### Zero-Order Reactions

For zero-order reactions, the differential rate law is: $$rate=k[A]_0 =k \label{eq1}\tag{1}$$

A zero-order reaction thus exhibits a constant reaction rate, regardless of the concentration of its reactant(s). This may seem counterintuitive, since the reaction rate certainly can’t be finite when the reactant concentration is zero. For purposes of this introductory text, it will suffice to note that zero-order kinetics are observed for some reactions only under certain specific conditions. These same reactions exhibit different kinetic behaviors when the specific conditions aren’t met, and for this reason the more prudent term *pseudo-zero-order* is sometimes used.

The integrated rate law for a zero-order reaction is a linear function: $$[A]_t =−kt+[A]_0 \label{eq2}\tag{2} \\y=mx+b$$

A plot of [*A*] versus *t* for a zero-order reaction is a straight line with a slope of *−k* and an intercept of [*A*]_{0}. The figure below shows a plot of [NH_{3}] versus *t* for the decomposition of ammonia on a hot tungsten wire and for the decomposition of ammonia on hot quartz (SiO_{2}). The decomposition reaction exhibits first-order behavior at a quartz (SiO_{2}) surface, as suggested by the exponentially decaying plot of concentration versus time. On a tungsten surface, however, the plot is linear, indicating zero-order kinetics.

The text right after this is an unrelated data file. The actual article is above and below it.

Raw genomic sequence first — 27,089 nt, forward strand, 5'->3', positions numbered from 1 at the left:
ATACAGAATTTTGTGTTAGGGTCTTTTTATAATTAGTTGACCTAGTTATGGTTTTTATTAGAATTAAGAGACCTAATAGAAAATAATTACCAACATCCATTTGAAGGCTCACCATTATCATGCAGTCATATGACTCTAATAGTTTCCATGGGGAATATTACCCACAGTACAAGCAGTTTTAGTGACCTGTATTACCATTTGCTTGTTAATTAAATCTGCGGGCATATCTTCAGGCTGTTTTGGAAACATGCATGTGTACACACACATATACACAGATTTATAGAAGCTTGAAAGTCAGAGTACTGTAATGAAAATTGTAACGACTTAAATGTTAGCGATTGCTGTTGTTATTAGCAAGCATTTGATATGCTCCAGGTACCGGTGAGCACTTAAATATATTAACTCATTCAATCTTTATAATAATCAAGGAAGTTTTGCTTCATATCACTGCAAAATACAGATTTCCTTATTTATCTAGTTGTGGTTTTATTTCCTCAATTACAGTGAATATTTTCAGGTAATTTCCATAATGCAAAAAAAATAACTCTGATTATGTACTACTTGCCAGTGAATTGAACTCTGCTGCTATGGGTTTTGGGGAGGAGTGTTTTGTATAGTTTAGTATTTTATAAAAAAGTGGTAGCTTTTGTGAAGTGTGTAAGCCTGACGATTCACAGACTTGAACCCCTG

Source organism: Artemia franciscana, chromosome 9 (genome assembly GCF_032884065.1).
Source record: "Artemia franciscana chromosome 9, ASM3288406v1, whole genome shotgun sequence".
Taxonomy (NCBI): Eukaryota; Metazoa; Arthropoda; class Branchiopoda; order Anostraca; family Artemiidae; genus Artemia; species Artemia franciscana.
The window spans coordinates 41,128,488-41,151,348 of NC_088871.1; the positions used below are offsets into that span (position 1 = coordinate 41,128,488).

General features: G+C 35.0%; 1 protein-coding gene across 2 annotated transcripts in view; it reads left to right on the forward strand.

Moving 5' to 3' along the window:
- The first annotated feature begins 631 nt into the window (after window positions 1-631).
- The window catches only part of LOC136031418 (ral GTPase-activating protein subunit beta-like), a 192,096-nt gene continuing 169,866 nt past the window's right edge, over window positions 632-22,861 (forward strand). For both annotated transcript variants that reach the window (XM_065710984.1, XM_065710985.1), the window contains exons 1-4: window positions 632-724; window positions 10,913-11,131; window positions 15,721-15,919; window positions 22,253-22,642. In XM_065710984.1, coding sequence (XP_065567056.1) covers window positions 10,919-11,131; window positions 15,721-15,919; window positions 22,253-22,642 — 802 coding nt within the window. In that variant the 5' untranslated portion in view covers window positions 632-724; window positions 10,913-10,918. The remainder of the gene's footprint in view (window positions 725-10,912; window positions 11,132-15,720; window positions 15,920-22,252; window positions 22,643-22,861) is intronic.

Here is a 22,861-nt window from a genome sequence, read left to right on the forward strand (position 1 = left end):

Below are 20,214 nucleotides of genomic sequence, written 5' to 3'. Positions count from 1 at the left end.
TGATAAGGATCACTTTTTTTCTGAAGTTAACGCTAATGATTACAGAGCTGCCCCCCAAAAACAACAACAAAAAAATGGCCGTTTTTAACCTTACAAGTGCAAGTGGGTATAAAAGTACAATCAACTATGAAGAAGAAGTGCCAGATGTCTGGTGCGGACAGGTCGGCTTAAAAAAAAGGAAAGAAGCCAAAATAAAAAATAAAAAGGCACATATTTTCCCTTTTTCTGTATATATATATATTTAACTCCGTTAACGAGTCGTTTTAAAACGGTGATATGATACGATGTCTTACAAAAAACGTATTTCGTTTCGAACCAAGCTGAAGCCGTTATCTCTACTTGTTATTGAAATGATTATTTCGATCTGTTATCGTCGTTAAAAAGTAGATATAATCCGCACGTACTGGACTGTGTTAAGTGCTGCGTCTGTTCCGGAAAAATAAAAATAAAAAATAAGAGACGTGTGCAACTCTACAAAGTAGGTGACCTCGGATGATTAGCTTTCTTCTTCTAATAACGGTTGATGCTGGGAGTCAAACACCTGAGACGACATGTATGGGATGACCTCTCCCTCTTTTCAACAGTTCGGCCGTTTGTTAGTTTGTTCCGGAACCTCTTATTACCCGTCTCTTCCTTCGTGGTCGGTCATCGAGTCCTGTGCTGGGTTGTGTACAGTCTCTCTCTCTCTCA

### Graphical Determination of Zero-Order Rate Constant

Use the data plot above to graphically estimate the zero-order rate constant for ammonia decomposition at a tungsten surface.

**Solution**: The integrated rate law for zero-order kinetics describes a linear plot of reactant concentration, [*A*]_{t}, versus time, *t*, with a slope equal to the negative of the rate constant, −*k*. Following the mathematical approach of previous examples, the slope of the linear data plot (for decomposition on W) is estimated from the graph. Using the ammonia concentrations at *t* = 0 and *t* = 1000 s:

$$k = -slope\\ = -\frac{(0.0015\; M-0.0028\;M)}{(1000\;s-0\;s)}\\ =1.3\times 10^{-6} \frac{M}{s}$$